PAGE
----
As for Verma, it comes down to this. If he has registered his design, he has ten years of copyright protection, and whoever copies the design will be guilty of ‘piracy’ under Section 22(1) of the Designs Act. Verma can, therefore, sue in a civil court to restrain the pirate from creating further copies or selling what he has created. He can also demand delivery of all copies already created and he can claim damages.

Because the Designs Act is so new, we don’t have much to support our reading of the law. I recall Viren Shah of Roopam discovering a lesser-known garments dealer duplicating his registered catalogues and was sued, the case resting on Shah’s favour. More recently, Ritu Kumar had reportedly sued firms in Calcutta for reproducing, printing, publishing and distributing her fabric designs. This case is still undecided though.

If Verma did not register the design, he still has copyright over the design as long as he has produced less than 50 pieces of it and his remedies range from the civil to the criminal. The civil remedies differ little from those under the Designs Act but the criminal remedy is a bit trickier. You cannot make a criminal charge stick unless you prove intention, what lawyers call mens rea, and that’s a tough nut to crack. The cynic of course could argue that we can worry about the mens rea when, and if, the case ever gets to trial: if we can get the cops on to the pirate, the system will harass him enough to cure him of his thieving predilections for life!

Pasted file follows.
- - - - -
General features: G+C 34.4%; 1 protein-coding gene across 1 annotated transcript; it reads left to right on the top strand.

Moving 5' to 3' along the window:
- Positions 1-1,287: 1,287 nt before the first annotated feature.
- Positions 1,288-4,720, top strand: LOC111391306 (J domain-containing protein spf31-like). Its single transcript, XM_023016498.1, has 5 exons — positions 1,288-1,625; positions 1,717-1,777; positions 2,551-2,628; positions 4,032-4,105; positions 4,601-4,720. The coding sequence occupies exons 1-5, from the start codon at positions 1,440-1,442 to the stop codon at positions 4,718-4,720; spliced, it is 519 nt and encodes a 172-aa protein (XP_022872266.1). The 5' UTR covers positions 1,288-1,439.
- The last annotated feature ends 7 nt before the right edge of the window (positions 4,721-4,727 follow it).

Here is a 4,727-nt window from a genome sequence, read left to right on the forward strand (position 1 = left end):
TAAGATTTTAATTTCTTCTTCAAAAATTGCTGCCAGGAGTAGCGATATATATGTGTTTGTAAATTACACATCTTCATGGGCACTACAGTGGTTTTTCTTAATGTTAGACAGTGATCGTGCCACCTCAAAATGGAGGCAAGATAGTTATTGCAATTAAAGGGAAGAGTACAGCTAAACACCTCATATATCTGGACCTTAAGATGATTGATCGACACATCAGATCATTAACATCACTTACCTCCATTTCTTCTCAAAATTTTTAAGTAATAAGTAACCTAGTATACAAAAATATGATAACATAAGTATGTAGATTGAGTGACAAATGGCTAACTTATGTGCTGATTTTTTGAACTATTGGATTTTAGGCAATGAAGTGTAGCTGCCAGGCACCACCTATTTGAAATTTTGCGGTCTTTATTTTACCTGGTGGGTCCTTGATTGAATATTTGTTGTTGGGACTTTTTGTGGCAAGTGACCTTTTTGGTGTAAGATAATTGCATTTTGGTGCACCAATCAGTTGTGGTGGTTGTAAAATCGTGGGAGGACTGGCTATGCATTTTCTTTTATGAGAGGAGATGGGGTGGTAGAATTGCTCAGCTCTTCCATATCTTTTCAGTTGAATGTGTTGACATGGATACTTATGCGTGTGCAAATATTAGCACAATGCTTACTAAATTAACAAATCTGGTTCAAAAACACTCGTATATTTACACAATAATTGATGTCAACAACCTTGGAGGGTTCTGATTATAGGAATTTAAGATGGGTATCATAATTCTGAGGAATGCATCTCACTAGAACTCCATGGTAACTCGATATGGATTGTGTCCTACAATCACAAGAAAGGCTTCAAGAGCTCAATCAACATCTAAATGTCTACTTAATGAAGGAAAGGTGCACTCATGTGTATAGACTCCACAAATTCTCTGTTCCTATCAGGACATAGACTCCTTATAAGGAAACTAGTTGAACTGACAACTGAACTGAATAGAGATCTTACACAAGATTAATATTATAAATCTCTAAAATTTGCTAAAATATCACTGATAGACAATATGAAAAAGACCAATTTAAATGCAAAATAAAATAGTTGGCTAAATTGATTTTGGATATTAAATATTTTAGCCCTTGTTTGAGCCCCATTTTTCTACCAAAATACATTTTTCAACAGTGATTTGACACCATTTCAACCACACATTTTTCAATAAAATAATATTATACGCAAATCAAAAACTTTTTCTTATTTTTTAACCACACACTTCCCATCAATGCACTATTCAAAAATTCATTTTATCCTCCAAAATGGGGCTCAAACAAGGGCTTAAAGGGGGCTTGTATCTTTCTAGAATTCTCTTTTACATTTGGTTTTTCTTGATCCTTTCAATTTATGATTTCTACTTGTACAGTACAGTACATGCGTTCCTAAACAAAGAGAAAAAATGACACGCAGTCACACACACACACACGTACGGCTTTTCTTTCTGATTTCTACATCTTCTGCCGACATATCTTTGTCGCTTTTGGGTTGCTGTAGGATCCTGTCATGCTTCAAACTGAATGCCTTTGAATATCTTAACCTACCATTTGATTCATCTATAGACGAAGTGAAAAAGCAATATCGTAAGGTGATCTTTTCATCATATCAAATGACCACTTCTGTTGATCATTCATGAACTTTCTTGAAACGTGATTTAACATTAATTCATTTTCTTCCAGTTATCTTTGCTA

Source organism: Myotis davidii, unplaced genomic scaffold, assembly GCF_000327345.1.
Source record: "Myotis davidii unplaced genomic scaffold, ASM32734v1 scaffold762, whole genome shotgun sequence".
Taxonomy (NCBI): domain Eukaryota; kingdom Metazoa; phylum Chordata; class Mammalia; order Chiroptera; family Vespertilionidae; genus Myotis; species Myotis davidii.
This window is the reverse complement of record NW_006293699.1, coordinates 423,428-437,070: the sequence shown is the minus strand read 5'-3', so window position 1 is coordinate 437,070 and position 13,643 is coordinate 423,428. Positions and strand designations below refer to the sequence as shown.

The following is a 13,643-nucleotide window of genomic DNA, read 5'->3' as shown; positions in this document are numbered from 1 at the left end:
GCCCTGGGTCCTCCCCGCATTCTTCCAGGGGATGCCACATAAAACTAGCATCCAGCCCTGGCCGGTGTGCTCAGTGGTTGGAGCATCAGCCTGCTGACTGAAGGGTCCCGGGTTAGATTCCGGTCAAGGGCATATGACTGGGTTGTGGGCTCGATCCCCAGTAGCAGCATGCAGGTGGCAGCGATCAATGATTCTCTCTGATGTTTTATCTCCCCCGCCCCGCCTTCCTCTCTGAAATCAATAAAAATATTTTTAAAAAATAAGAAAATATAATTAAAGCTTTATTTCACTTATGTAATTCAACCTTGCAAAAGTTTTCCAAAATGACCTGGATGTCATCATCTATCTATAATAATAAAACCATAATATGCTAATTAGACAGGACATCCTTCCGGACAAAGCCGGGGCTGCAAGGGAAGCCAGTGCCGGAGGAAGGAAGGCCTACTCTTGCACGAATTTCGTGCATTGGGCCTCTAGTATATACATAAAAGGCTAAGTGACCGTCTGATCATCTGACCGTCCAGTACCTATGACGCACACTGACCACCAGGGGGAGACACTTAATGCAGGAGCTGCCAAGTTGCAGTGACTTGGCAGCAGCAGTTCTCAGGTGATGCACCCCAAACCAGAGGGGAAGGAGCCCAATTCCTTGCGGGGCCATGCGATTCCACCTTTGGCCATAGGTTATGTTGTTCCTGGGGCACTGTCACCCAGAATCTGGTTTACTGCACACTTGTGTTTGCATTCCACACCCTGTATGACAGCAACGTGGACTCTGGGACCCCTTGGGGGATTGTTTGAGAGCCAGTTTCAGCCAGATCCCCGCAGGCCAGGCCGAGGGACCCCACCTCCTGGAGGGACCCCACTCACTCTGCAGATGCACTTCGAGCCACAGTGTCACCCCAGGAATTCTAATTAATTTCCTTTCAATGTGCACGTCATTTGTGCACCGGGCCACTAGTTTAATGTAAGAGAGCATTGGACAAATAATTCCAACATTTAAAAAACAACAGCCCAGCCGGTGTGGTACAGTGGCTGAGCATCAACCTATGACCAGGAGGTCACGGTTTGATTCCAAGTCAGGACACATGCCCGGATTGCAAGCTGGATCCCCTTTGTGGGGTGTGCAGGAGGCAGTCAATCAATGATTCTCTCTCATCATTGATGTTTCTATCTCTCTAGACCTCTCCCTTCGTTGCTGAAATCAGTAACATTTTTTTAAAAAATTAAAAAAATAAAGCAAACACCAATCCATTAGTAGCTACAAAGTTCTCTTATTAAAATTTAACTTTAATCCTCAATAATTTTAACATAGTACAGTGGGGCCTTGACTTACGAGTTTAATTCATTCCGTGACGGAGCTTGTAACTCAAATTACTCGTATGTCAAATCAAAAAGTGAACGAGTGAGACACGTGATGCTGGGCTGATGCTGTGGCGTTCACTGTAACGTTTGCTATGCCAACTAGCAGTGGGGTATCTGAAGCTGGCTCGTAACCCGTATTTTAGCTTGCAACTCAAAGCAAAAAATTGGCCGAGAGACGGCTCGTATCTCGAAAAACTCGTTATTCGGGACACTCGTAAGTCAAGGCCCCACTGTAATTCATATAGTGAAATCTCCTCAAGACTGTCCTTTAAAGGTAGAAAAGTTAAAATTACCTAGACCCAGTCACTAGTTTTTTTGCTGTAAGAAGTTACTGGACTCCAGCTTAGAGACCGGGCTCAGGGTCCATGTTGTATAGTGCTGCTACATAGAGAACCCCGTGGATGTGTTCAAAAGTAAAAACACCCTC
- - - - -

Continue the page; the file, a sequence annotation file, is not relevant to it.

So whom does Verma go after? Not the actress for sure. Mukerjee was hired to act in a movie and supplied the dress, which she dutifully wore. She has a contract with the movie producer and therefore is harmless against any IPR claims but even if she doesn’t, she has no liability for wearing a dress. If you own IPR to a book that I copy and sell to my friend, who gifts the book to his wife, are you going to sue my friend’s wife for accepting the gift of a book or reading it?

What about Yashraj Films? Presumably, the producer made a deal with Narula to supply the clothes. It won’t hurt the producer who is having an indemnity clause in its dress supply contract with Narula. But since knock-offs cost less than the original, a producer who drives a hard dress supply bargain and looks carefully away at what is actually supplied is more easily accused of conspiring and profiting from the piracy.

That leaves Narula. I would carefully refrain from making a judgment of the facts but since Narula does not claim to have designed the dress, Verma would have to purse his remedy with Options, the store that supplied the dress. It would be no surprise, if in turn, Options claims that they procured the dress from their favorite tailor Mirza Ali or Dina Nath or whatever and knew nothing about the piracy. No doubt, the tailor won’t have the money to pay any damages. It’s a legal dead end, but a legal dead end is not a commercial dead end. If it comes down to that, what the designer needs to do is not seek compensation but enough publicity to let the whole world know that not only did he design the dress, but he is also so frighteningly good that many competent designers hawk knock-offs of his designs!


The author is managing partner of the Gurgaon-based corporate law firm N South  and author of the pioneering business book, Winning Legal Wars. He can be contacted at